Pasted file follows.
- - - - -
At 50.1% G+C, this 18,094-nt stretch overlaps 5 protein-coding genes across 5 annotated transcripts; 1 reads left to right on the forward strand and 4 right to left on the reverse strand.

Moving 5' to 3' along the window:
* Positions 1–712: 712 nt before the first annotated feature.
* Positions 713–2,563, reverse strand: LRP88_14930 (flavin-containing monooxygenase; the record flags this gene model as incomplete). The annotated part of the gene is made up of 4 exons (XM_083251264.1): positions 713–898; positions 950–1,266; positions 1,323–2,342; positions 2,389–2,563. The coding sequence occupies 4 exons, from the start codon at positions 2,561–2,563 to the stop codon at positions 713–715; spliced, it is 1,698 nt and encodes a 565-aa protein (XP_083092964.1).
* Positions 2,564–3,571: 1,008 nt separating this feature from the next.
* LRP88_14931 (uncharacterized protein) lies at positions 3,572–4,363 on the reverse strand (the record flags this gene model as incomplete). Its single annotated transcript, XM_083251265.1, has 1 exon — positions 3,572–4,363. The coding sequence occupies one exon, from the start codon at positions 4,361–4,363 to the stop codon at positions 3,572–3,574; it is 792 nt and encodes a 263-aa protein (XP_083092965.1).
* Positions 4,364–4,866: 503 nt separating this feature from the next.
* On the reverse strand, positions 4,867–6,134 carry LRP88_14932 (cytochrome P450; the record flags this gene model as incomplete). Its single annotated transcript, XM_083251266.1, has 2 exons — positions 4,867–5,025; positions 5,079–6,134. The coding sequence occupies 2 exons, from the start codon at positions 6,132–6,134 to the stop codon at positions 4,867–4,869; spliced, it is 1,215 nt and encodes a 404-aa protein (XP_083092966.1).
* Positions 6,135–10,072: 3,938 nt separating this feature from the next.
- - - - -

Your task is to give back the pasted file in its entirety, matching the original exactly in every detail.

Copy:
At 50.1% G+C, this 18,094-nt stretch overlaps 5 protein-coding genes across 5 annotated transcripts; 1 reads left to right on the forward strand and 4 right to left on the reverse strand.

Moving 5' to 3' along the window:
* Positions 1–712: 712 nt before the first annotated feature.
* Positions 713–2,563, reverse strand: LRP88_14930 (flavin-containing monooxygenase; the record flags this gene model as incomplete). The annotated part of the gene is made up of 4 exons (XM_083251264.1): positions 713–898; positions 950–1,266; positions 1,323–2,342; positions 2,389–2,563. The coding sequence occupies 4 exons, from the start codon at positions 2,561–2,563 to the stop codon at positions 713–715; spliced, it is 1,698 nt and encodes a 565-aa protein (XP_083092964.1).
* Positions 2,564–3,571: 1,008 nt separating this feature from the next.
* LRP88_14931 (uncharacterized protein) lies at positions 3,572–4,363 on the reverse strand (the record flags this gene model as incomplete). Its single annotated transcript, XM_083251265.1, has 1 exon — positions 3,572–4,363. The coding sequence occupies one exon, from the start codon at positions 4,361–4,363 to the stop codon at positions 3,572–3,574; it is 792 nt and encodes a 263-aa protein (XP_083092965.1).
* Positions 4,364–4,866: 503 nt separating this feature from the next.
* On the reverse strand, positions 4,867–6,134 carry LRP88_14932 (cytochrome P450; the record flags this gene model as incomplete). Its single annotated transcript, XM_083251266.1, has 2 exons — positions 4,867–5,025; positions 5,079–6,134. The coding sequence occupies 2 exons, from the start codon at positions 6,132–6,134 to the stop codon at positions 4,867–4,869; spliced, it is 1,215 nt and encodes a 404-aa protein (XP_083092966.1).
* Positions 6,135–10,072: 3,938 nt separating this feature from the next.